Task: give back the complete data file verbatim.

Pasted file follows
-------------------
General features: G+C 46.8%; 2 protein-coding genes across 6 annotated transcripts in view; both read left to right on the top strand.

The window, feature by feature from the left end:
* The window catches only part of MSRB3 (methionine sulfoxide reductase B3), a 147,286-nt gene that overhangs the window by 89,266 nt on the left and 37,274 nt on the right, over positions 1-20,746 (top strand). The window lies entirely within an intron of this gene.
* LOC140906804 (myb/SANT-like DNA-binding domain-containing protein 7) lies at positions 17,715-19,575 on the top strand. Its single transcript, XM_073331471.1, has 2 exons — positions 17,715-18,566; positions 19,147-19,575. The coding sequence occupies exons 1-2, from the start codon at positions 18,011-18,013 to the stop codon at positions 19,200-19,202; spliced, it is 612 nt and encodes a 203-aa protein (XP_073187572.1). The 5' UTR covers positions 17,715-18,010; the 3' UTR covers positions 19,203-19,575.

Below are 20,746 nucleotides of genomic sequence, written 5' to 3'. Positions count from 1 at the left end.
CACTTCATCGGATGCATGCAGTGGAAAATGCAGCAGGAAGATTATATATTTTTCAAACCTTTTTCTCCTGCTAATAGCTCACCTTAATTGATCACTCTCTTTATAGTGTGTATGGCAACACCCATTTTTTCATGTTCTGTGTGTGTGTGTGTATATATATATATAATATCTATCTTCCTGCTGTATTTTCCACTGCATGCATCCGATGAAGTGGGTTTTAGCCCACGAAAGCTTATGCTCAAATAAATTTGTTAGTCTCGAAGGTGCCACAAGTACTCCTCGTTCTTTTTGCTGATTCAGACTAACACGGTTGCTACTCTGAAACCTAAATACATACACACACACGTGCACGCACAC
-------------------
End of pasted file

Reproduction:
General features: G+C 46.8%; 2 protein-coding genes across 6 annotated transcripts in view; both read left to right on the top strand.

The window, feature by feature from the left end:
* The window catches only part of MSRB3 (methionine sulfoxide reductase B3), a 147,286-nt gene that overhangs the window by 89,266 nt on the left and 37,274 nt on the right, over positions 1-20,746 (top strand). The window lies entirely within an intron of this gene.
* LOC140906804 (myb/SANT-like DNA-binding domain-containing protein 7) lies at positions 17,715-19,575 on the top strand. Its single transcript, XM_073331471.1, has 2 exons — positions 17,715-18,566; positions 19,147-19,575. The coding sequence occupies exons 1-2, from the start codon at positions 18,011-18,013 to the stop codon at positions 19,200-19,202; spliced, it is 612 nt and encodes a 203-aa protein (XP_073187572.1). The 5' UTR covers positions 17,715-18,010; the 3' UTR covers positions 19,203-19,575.

Below are 20,746 nucleotides of genomic sequence, written 5' to 3'. Positions count from 1 at the left end.
CACTTCATCGGATGCATGCAGTGGAAAATGCAGCAGGAAGATTATATATTTTTCAAACCTTTTTCTCCTGCTAATAGCTCACCTTAATTGATCACTCTCTTTATAGTGTGTATGGCAACACCCATTTTTTCATGTTCTGTGTGTGTGTGTGTATATATATATATAATATCTATCTTCCTGCTGTATTTTCCACTGCATGCATCCGATGAAGTGGGTTTTAGCCCACGAAAGCTTATGCTCAAATAAATTTGTTAGTCTCGAAGGTGCCACAAGTACTCCTCGTTCTTTTTGCTGATTCAGACTAACACGGTTGCTACTCTGAAACCTAAATACATACACACACACGTGCACGCACAC